It’s a lazy Monday afternoon and we are at the picturesque Kandi village on the outskirts of Dharamshala town. The Dhauladhar range looks stunning as the winter sun reflects on its snow-capped peaks and we walk up to the Himachal Pradesh Cricket Association (HPCA) pavilion to catch a glimpse of the beautiful property which is located at the foothills of the mountains.
About a year ago, the deluxe resort, which is spread over an area of nine acres and has about 120 rooms, changed its name to Radisson Blu - with the hospitality giant tying up with the HPCA. The property that overlooks the HPCA Stadium was home for the Indian and the Sri Lankan teams that played a couple of T20Is at the hill town over the weekend.
Situated far away from the hustle and bustle of the city, the luxury resort created a strict bio-bubble for the teams, ensuring that the players, who have been living out of a suitcase for months, felt at home. The players enjoyed their stay, before leaving for Chandigarh on Monday morning - a few hours before we reached.
Following the protocols of the Indian cricket board (BCCI), the hotel staff serving the players had to be in quarantine a week before the team’s arrival. Under the supervision of executive chef Rakesh Sethi, the corporate executive chef, Operations, South Asia, a team of trained chefs ensured they prepared well to cater to the players' needs.
“I remember a few years ago, when the Indian team had visited her to play against South Africa, Virat Kohli walked into the kitchen and taught me how to prepare a protein shake. I still cherish that memory,” chef Sethi quips.
And in a bio-bubble environment, that experience helped Sethi motivate his team and ensure that the cricketers were well fed. “Cricketers are very particular about their diet, so you need to be careful of each and everything. There are dietitians with the team, who first inspect the menu and then suggest changes keeping the diet chart of players in mind, and this being a bio-bubble environment, you need to ensure that everything is in order,” Sethi adds.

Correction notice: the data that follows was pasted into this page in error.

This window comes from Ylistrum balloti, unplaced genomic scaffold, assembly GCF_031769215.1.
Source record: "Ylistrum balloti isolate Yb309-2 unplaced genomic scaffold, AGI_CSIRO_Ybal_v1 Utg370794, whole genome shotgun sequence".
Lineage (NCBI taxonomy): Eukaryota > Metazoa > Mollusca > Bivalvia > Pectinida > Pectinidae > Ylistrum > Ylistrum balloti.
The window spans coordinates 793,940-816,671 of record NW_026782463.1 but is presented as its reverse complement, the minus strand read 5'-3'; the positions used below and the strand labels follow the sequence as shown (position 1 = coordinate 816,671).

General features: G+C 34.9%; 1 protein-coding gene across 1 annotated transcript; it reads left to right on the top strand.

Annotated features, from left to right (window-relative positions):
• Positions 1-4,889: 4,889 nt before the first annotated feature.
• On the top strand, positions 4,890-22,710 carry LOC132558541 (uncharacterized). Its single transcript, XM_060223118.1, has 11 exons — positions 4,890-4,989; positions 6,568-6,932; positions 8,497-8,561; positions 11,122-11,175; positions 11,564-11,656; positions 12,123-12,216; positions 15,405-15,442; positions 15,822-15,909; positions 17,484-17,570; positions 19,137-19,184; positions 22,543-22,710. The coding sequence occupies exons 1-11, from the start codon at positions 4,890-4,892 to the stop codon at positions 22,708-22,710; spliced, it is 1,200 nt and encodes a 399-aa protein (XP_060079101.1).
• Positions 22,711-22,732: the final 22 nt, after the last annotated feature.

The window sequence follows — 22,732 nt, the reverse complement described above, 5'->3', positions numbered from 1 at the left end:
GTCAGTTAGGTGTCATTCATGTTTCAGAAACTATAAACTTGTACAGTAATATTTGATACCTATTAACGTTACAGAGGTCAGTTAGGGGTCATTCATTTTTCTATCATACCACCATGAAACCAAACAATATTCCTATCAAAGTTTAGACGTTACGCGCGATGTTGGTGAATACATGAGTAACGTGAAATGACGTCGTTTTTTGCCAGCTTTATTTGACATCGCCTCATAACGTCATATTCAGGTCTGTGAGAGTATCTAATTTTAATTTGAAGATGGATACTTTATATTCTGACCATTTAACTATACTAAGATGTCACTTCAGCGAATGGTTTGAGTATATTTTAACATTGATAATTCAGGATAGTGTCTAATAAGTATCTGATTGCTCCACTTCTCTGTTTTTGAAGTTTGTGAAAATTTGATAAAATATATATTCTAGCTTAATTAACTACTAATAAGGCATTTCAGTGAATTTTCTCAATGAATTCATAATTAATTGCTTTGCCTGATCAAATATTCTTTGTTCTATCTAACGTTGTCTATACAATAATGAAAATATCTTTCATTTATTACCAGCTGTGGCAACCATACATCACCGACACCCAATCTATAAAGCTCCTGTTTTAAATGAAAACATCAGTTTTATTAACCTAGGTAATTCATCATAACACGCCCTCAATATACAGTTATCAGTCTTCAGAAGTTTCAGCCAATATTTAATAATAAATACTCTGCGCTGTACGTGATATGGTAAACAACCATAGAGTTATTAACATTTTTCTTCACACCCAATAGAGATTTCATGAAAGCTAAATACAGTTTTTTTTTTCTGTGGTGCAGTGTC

Since everyone is inside the bubble for weeks, it could get a tad challenging, but the executive chef and the top management ensured there was no breach. “We have to follow everything and be prepared for all circumstances. Even now, in case of in-room dining, we keep the food outside their rooms. If a player requests that the food should be delivered to the room, then we will make the room and ensure that the player is not around then. Once everything is done, we sanitise the rooms and put a seal. The player needs to break the seal and check into his room. That gives him a sense of safety,” Sethi says.
Sanjay Kaushik, senior regional director of operations, says, “The player is sure that nobody has entered the room in his absence. He knows that once there is a seal, that means the room has been cleaned and sanitised. The room is sanitised, cleaned and everyone involved in the process wears PPE suits. That’s a protocol we follow across our hotels where teams are put up.”
While safety is paramount, what about the food? Sethi smiles and reveals what the players prefer eating while being inside the bubble. “They are travelling for two or more months, so most of them want that home food. We make whatever they are craving for and that has to be healthy too,” Sethi says.
“There is a huge demand for gluten-free bread, bajre ki roti, makki ki roti and those things. I brought in some imported New Zealand lamb chops and if I cook them with lots of fat, then it’s not healthy. So, we grilled it and created barbecues and grills for the players. Whatever meat is permissible to them, they enjoyed and obviously, there were vegetarian options,” the chef says.
“Ishan Kishan had his own dietary requests. He would have three handfuls of nuts and only berries - blueberries and strawberries. Also, they wanted gluten-free bread and it is a challenge to make food choices interesting…”
“The BCCI gives us broad guidelines on what needs to be there. There has to be a protein intake and carbohydrates. We got those requests from both the teams and using our experience, that helps us to understand what a (Jasprit) Bumrah or a (Ravindra) Jadeja or a (Rahul) Dravid sir wants…” the seasoned chef says.
“Rohit (Sharma) loves gluten-free stuff. He asked for an egg-white masala omelette and on most days, he eats lean meat - chicken, fish - and doesn’t like too much fat. He is very particular about the intake…”
In an ideal world, the players could step out and taste local delicacies, but that’s not possible in a bubble. “You anticipate what would happen, so we got a task force from our sister hotels and beefed up our procedures and created small pantries on each floor so that you don’t need to run to the main kitchen for everything. If there is an order for tea and coffee, you can just get that from the pantry. A smaller and fixed menu is kept in the rooms. The players just scan the QR codes and send them to us, and we even take advance orders for breakfast in the morning to avoid rush…”
For the players, bubble life has been tough, but for the people working behind the scenes, too, it is a challenge to make the cricketers feel at home and keep them safe.
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